Six weeks ago, I interviewed Owensboro native, Ankur Gopal, for The Owensboro Times. The article ran the same weekend an article was published in The New York Times about Gopal’s company, Interapt. Between that time and now, Gopal has been trying to balance his time between working and being a husband and a “hands-on dad”, while jetting to Boston, New York, Dallas and California—and all within one week.
Riding the Momentum
Catching Gopal during a break in Dallas, we discussed the changes in his company, philosophy and timeline since we last spoke. Gopal said that using the traction from the article in The New York Times, he has been involved in several deals that are beneficial to Kentucky and important for the continued success of his company, Interapt.
Interapt, established in 2011, is a mobile and web application development firm with the goal to help the unemployed, underemployed, transitioning soldiers (and their spouses) and high schoolers jumpstart technology careers in their communities. Gopal is interested in bringing technology jobs that are typically outsourced to other countries back to the United States, starting with eastern Kentucky.
Interapt also fills the technology gap by training a new generation of talented software developers and providing employment opportunities for people Gopal says are traditionally excluded from the technology economy.
“If there is aptitude, drive, and commitment in a person, in six months they can do it,” Gopal said. “Especially when we pay people to learn. We [Interapt] take that off the table—the worry about food, child care and money. And the value in that kicks back quickly when they are employed. People aren’t looking for a handout, they are looking for hope.”
Filling the gap for clients and employees
Alex Hughes, an Interapt apprentice and current developer with Interapt was in a situation where he had to provide for his family.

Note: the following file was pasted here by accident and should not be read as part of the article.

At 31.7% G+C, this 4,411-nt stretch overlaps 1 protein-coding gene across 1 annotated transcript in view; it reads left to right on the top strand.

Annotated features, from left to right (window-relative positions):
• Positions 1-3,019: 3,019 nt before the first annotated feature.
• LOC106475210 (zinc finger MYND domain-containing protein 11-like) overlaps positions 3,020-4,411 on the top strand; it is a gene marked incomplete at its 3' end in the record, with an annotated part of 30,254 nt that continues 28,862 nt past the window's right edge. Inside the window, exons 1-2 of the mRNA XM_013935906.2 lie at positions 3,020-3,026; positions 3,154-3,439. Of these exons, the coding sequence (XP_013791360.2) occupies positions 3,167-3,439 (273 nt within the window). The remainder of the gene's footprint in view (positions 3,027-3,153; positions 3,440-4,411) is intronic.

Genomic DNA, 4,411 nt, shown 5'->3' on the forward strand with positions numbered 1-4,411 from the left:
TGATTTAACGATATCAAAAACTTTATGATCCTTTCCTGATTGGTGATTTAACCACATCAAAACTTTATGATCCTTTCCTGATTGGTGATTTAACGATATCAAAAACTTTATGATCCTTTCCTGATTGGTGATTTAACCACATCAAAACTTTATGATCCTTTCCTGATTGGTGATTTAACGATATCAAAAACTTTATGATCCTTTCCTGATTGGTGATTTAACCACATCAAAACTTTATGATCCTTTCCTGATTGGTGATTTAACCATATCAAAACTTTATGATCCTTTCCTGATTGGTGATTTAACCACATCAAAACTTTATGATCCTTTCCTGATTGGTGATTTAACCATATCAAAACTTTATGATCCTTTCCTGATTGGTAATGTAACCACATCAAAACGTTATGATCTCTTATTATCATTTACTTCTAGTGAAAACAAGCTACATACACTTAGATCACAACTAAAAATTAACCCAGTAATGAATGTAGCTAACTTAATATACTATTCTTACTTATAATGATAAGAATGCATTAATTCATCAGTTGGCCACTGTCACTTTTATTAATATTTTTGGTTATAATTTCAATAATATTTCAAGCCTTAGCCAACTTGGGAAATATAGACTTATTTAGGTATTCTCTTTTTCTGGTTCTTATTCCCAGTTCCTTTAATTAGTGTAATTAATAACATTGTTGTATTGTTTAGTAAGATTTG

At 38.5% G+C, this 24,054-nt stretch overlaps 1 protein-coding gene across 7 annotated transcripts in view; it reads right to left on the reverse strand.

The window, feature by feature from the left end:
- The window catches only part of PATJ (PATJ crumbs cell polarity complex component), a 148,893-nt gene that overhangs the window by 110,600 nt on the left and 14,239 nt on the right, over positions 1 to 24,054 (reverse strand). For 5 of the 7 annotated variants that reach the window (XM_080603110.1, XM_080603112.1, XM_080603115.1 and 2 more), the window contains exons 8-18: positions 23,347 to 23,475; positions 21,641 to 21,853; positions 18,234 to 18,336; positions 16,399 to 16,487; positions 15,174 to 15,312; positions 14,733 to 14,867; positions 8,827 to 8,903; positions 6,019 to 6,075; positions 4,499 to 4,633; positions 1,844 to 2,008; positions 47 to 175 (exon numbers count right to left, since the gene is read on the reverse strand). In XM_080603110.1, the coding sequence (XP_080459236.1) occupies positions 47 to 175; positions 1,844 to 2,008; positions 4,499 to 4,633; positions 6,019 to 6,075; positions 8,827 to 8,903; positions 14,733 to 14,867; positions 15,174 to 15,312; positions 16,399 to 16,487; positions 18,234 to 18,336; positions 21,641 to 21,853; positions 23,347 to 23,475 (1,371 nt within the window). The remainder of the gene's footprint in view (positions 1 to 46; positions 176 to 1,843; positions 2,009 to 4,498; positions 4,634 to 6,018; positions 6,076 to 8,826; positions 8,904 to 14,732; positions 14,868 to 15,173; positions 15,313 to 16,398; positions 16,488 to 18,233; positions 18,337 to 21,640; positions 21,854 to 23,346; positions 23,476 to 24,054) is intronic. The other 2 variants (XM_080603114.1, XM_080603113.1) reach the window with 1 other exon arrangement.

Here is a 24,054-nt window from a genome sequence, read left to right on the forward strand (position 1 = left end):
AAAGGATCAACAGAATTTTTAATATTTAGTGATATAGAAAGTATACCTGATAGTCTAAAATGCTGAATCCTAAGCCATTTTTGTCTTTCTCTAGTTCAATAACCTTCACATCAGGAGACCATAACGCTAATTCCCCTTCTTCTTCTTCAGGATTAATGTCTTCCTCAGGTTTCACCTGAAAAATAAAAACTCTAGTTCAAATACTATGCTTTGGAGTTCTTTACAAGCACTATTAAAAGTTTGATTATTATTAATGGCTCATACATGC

“Without that stipend, I would have had to find something else,” Hughes said. “It took away some of the worry, and let me pay the bills that had been building up for months. Taking away all the roadblocks was a big focus of the program, and that let me devote 100 percent of myself to this new direction.”
While altruistic, Gopal’s venture is also capitalistic. Interapt has won several awards, including being one of 10 Google partners in a global program exploring Google Glass and wearable technology; and the Gartner Cool Vendor award, received by companies like Nest, Instagram and Airbnb.
Interapt has credibility in the technology world, and CIOs and CEOs now look to the company for non-traditional hires. Most companies use typical methods for hiring employees—college recruiting, referrals and online models like CareerBuilder. Most of the Gopal’s students would not get a first interview.
“We create opportunities by giving first chances,” Gopal said.
Beyond their training, Gopal’s students travel to client sites, getting life and work experiences while building confidence.